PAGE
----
This reads a number of bytes (read Byte Count) from a file specified into the character buffer. The first parameter to the function is the file name (src File Desc). The second parameter is a pointer to the character buffer, declared previously in the program. The last parameter of the function is the size of the buffer.

The program returns the number of the bytes read (in this case, 4 bytes). The first if clause breaks out of the loop if a number of 0 or less is returned.

If the number of read bytes is 0, then all of the writing is done, and the loop breaks to write the next file. If the number of bytes read is less than 0, then an error has occurred and the program exits.

When the 4 bytes are read, it will write to them.The write function takes three arguments.The first is the file to write to, the second is the character buffer, and the third is the number of bytes to write (4 bytes). The function returns the number of bytes written.

If 0 bytes are written, then a write error has occurred, so the second if clause exits the program.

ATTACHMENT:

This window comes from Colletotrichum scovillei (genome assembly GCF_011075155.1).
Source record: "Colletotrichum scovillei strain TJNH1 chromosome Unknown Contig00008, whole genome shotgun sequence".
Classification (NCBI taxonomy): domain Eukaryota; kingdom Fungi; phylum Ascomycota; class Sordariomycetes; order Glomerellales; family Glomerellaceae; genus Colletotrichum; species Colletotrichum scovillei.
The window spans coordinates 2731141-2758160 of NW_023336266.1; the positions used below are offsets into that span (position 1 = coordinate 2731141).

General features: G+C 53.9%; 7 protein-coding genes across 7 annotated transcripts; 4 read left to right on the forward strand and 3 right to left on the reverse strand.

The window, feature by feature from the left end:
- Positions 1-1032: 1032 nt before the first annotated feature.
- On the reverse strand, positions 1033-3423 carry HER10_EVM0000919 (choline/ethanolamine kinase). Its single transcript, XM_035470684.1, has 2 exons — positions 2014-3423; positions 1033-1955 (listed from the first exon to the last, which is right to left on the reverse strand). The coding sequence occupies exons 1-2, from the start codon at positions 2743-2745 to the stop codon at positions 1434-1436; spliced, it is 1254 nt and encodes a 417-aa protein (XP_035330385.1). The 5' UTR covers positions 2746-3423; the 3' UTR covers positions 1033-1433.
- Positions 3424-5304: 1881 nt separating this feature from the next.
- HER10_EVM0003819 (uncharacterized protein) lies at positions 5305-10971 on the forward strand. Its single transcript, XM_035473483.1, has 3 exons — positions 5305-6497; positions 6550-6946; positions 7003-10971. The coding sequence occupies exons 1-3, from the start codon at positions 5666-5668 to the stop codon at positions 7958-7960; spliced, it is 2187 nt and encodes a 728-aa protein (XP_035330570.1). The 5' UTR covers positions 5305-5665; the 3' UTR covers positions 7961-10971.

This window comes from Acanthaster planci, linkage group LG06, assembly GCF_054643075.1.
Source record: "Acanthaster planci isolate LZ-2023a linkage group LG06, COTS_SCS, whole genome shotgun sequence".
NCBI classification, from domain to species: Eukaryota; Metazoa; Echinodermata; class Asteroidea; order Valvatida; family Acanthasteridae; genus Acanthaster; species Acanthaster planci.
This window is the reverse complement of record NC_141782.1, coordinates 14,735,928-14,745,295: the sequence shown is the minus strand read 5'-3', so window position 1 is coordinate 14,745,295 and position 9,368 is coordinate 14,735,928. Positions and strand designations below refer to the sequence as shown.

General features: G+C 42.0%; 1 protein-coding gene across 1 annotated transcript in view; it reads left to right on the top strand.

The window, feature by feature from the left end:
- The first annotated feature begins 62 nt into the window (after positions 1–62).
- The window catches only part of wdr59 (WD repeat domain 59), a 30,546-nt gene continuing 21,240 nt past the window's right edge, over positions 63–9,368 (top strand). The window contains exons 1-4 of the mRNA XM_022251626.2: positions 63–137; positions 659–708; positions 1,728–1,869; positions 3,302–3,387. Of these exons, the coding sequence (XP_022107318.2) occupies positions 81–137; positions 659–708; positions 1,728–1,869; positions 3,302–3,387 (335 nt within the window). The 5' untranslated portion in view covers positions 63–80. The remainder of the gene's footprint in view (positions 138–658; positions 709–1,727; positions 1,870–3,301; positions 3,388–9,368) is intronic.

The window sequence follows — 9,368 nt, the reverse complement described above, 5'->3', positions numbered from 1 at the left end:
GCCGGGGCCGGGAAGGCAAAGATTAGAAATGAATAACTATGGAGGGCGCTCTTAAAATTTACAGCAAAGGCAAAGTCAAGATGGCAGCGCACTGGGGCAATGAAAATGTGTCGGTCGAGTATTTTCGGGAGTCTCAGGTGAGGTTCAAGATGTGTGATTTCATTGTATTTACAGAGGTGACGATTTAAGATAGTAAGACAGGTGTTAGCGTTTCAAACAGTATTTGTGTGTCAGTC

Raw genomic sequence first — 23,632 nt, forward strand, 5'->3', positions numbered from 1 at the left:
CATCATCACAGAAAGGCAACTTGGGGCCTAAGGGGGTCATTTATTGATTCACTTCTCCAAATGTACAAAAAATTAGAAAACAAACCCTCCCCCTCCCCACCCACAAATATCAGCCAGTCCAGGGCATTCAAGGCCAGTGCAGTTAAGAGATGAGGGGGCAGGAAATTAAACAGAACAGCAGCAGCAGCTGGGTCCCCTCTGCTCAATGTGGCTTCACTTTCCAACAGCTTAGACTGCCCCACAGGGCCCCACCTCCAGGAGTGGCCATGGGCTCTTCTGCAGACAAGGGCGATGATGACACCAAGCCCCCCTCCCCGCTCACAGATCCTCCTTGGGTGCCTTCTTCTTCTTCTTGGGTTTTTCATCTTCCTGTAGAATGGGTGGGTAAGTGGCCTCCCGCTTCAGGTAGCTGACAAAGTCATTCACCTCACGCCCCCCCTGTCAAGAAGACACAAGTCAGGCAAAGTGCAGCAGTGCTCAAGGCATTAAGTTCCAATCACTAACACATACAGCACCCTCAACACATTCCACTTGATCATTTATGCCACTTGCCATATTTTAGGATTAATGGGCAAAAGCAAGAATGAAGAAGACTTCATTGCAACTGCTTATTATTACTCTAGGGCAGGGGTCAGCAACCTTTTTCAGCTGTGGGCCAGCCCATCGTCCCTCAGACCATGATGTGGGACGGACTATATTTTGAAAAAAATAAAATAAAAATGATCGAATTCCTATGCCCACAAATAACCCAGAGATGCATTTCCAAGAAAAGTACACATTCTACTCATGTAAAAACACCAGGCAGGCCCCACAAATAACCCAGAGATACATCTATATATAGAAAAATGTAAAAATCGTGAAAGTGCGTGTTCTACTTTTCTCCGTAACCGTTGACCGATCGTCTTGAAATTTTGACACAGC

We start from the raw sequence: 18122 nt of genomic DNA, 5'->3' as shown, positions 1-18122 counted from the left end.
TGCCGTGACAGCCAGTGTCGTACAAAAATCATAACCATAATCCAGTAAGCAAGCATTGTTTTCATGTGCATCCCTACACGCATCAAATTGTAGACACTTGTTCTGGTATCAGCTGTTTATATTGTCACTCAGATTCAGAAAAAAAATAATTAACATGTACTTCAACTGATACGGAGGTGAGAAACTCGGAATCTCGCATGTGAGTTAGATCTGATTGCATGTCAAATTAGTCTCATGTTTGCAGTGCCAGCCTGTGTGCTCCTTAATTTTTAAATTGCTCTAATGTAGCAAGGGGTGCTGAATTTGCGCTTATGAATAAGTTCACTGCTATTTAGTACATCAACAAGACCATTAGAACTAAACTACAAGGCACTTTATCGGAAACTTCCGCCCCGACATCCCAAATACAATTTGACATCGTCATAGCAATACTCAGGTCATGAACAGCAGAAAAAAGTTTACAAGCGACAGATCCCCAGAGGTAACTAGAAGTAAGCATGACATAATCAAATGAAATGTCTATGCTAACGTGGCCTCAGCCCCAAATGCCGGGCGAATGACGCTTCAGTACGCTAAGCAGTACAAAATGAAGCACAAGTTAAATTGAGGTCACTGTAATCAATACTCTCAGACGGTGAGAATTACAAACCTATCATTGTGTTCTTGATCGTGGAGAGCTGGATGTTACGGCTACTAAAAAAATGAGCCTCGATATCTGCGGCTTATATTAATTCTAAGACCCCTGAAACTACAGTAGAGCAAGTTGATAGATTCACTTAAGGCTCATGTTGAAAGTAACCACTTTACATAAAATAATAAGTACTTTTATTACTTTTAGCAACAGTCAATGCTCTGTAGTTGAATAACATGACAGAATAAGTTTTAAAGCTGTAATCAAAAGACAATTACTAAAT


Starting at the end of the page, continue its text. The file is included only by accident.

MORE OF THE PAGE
The while loop reads and copies the file, 4 bytes at a time, until the file is copied. When the copying is done, you can copy the directory of randomly generated mp3 files to your smartphone.

The copy and write routine are fairly efficient because they use file system calls in Linux.

Improving the code

This program is simple and it could be improved in terms of its user interface, and how flexible it is. You can implement a function that calculates the number of files in the source directory so you don't have to enter it manually, for instance. You can add options so you can pass the percentage and path non-interactively.nBut the code does what I need it to do, and it's a demonstration of the simple efficiency of the C programming language.